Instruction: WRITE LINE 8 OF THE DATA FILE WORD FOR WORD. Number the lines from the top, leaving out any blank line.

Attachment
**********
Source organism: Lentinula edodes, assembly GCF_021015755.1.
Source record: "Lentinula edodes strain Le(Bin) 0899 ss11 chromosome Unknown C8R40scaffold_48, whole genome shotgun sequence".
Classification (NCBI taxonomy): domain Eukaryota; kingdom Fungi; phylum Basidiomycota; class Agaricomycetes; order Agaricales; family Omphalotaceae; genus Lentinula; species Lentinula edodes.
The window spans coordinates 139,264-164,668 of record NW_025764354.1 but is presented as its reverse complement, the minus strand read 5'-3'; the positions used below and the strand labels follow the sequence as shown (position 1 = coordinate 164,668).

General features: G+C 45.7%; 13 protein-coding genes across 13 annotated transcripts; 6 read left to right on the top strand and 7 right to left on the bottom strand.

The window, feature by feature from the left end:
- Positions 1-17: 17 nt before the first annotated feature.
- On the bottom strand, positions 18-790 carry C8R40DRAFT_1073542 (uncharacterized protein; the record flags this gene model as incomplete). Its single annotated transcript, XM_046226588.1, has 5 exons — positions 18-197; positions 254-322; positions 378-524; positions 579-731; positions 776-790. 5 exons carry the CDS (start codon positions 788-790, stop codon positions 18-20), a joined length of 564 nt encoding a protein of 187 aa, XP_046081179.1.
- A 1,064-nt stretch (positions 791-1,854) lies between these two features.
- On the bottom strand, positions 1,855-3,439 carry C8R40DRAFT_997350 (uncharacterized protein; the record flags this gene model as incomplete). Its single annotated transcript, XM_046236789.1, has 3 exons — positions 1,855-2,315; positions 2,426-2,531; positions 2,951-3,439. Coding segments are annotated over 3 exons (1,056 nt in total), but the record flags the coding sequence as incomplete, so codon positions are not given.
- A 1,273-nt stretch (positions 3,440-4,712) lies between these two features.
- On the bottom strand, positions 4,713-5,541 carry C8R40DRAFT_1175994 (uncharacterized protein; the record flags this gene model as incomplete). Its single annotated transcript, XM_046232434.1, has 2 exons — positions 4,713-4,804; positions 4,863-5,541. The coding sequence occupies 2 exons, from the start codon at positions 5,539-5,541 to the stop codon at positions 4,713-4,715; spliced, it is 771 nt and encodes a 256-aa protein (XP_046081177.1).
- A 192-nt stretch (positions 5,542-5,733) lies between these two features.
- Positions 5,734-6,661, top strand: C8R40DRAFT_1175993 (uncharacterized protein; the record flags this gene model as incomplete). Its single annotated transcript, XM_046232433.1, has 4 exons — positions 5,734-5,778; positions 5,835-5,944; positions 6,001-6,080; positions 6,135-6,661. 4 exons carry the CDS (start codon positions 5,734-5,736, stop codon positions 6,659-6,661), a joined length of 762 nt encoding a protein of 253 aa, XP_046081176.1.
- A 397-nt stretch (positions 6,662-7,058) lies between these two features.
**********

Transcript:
- On the bottom strand, positions 18-790 carry C8R40DRAFT_1073542 (uncharacterized protein; the record flags this gene model as incomplete). Its single annotated transcript, XM_046226588.1, has 5 exons — positions 18-197; positions 254-322; positions 378-524; positions 579-731; positions 776-790. 5 exons carry the CDS (start codon positions 788-790, stop codon positions 18-20), a joined length of 564 nt encoding a protein of 187 aa, XP_046081179.1.